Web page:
Awards to be announced Oct. 8-10

The prize is named for the late Benjamin Carmage Walls whose newspaper career spanned seven decades. Walls primarily owned community newspapers and advocated strong, courageous and positive editorial page leadership. His daughter — Lissa Walls Cribb — is CEO of Southern Newspapers.

Awards to be presented for editorials and columns
Carmage Walls Commentary Prizes will be announced Oct. 8-10
A total of $15,000 in cash prizes will be awarded

Awards for excellence in editorial writing (representing the view of the newspaper) and awards for excellence in column writing (columns written by one or more individuals) will be presented Oct. 8-10 in Chicago at the America's Newspapers Senior Leadership Conference. The entry period for submitting a nomination has closed.

Contest judges will be evaluating the entries in both categories this summer — in two circulation brackets: over 35,000 circulation and under 35,000 circulation.  Three cash prizes and plaques will be awarded in each bracket:

  • Editorials (over 35,000 circulation)
  • Editorials (under 35,000 circulation)
  • Columns (over 35,000 circulation)
  • Columns (under 35,000 circulation)

Cash awards will be as follows in each of the four contest brackets: first-place, $2,250; second-place, $1,000; and third-place, $500. This puts total cash prizes at $15,000 — thanks to the generous support of Lissa Walls Cribb and Southern Newspapers, Inc.

In addition to the top three in each bracket, America's Newspapers also will be recognizing additional finalists.

This contest has always sought to recognize strong, courageous and positive editorial page leadership. Judges will be taking the courage it took to write the editorials or columns into highest consideration.

Editorial pages: An important key to rebuilding relevance and excitement among readers

Dolph Tillotson | Southern Newspapers, Inc.
Dolph Tillotson

Newspaper editorial pages, as once we knew them, may be dying. God, I hope not.

For if a newspaper has brains, it will show up on the editorial page. If a newspaper has a heart, it will show up on the editorial page. If a newspaper has courage, it will be most evident on the editorial page.

All those things — brains, heart and courage — are ephemeral, impossible to measure, and impossible to teach in a journalism class.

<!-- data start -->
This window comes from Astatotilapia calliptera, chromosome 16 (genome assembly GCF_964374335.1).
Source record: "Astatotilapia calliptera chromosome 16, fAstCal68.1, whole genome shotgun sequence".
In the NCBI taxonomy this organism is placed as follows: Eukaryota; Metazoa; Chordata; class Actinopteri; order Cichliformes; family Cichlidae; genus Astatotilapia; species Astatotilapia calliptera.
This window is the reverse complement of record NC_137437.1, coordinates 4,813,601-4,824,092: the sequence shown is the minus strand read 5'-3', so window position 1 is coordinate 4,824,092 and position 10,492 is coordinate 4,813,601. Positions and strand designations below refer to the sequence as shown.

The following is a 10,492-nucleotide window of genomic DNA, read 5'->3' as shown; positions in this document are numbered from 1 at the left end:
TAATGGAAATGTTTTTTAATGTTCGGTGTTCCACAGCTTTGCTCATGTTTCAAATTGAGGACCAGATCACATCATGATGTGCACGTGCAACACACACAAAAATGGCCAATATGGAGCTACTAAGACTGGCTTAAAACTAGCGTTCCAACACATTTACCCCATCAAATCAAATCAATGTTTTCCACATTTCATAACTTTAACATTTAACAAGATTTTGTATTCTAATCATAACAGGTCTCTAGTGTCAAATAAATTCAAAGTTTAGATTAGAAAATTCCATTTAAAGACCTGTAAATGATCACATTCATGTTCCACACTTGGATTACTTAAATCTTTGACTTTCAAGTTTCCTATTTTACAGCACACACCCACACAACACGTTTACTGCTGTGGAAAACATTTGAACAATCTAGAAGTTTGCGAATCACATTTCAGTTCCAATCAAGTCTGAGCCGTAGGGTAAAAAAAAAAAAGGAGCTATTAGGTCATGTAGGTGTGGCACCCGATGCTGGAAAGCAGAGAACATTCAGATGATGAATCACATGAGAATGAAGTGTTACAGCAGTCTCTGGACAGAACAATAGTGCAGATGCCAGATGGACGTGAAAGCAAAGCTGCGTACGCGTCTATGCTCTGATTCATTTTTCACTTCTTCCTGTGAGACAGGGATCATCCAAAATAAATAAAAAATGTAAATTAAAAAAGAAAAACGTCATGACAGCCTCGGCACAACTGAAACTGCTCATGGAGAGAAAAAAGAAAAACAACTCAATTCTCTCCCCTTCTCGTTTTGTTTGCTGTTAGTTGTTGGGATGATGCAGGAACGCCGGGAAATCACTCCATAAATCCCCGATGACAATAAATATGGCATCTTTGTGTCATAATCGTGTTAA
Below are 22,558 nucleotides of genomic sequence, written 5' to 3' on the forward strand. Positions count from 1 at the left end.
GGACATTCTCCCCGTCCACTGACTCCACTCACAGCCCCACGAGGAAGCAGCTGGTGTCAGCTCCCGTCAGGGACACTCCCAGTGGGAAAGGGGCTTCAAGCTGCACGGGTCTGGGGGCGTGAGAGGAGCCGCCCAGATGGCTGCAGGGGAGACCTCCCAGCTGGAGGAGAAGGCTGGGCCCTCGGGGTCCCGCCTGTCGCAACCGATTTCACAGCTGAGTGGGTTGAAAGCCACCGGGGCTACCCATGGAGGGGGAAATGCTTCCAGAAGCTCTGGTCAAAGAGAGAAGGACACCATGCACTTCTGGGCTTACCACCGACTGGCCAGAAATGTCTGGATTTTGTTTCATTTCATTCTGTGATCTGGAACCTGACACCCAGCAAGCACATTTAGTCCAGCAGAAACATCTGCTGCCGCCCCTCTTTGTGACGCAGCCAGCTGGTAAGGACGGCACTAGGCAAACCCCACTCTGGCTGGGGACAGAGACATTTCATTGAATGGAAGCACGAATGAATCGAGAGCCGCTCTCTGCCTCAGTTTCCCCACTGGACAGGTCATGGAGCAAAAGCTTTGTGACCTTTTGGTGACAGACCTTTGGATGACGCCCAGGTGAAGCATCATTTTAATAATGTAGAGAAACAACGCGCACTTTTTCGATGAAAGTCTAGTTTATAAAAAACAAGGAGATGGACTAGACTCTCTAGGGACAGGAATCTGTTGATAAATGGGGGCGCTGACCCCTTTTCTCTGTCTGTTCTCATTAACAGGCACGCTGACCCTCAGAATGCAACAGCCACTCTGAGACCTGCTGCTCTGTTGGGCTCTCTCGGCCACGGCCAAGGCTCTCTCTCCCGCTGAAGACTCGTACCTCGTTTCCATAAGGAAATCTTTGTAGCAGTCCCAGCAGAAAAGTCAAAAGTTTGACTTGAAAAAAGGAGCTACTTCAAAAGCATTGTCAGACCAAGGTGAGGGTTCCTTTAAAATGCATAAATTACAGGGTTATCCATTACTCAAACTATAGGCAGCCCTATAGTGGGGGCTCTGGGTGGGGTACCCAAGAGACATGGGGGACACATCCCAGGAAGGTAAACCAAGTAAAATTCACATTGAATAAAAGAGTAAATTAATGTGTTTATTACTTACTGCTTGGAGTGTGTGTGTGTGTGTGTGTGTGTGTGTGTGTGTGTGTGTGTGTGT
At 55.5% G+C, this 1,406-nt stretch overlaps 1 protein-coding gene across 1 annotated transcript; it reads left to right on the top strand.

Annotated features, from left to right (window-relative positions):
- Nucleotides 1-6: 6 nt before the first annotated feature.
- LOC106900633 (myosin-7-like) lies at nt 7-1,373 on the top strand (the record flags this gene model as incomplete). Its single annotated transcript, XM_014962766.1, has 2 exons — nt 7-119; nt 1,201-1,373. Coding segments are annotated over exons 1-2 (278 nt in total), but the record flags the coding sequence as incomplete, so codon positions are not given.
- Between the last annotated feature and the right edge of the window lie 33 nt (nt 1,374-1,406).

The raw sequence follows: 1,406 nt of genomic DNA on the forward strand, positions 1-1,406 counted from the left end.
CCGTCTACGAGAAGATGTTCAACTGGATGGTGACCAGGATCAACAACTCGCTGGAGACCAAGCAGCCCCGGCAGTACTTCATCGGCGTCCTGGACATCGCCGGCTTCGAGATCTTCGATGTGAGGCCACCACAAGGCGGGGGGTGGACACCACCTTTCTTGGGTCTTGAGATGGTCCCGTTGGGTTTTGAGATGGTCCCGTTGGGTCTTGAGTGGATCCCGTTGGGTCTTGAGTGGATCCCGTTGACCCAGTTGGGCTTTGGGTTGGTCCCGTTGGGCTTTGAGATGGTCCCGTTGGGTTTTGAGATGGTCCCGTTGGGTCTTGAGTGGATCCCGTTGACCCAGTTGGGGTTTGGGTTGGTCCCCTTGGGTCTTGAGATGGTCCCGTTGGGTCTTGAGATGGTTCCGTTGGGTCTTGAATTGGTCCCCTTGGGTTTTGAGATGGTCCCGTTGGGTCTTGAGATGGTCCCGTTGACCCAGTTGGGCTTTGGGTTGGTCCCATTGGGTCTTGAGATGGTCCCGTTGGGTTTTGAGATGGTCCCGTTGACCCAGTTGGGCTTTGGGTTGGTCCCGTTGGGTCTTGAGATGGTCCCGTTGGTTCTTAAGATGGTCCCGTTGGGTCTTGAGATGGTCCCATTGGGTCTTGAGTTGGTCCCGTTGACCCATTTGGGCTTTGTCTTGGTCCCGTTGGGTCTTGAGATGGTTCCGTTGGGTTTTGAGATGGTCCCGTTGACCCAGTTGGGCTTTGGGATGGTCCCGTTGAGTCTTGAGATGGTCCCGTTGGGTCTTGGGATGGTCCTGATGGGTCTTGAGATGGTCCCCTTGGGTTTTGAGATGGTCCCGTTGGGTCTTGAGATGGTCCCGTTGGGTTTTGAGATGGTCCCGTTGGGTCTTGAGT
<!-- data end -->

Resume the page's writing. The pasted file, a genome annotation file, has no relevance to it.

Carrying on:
Yet those things are the building blocks on which any news organization builds its relationship with its community, its audience. That relationship is built over many years. It’s a lot like a marriage. Seriously.

Any lasting human relationship requires honesty. There will be mistakes, failure, occasionally broken trust. Marriages require forgiveness, over and over, and sometimes courage.

Building that kind of intimacy with a family of readers has been at the heart of newspapers’ success in the past. I think it may be an important key to how we rebuild relevance and excitement among our readers.

Many corporate owners of newspapers these days obviously disagree.

Some have banned editorial page endorsements as being more trouble than they’re worth. It’s rare today for newspapers to invest much in staff or other resources for editorial pages. No ads on that space equals no expenditures for it.

That’s as tragic, and as hopeless, as any form of suicide.

Publishers should see newspaper commentary as a vital means to build trust and to reinforce deep, lasting relationships with readers, even when it’s difficult and troublesome.

I grew up in Tuscaloosa, Alabama, where the newspaper’s publisher was Pulitzer winner Buford Boone. My conservative parents did not always agree with the more liberal Mr. Boone, but they read the paper and respected it while disagreeing often.

As I recall the dinner table conversations, their feelings often were intense, even passionate. Their loyalty over decades was in direct proportion to that passion.

When I retired as publisher of The Daily News in Galveston, Texas, a reader paid me what I still see as the ultimate compliment.

“I really didn’t think you were always right,” he said, “but I thought you were always trying to be.”

It was my friend’s way of saying he admired the newspaper’s willingness to take the risk of leadership, even when it was controversial or inconvenient. I still believe that risk is worth it.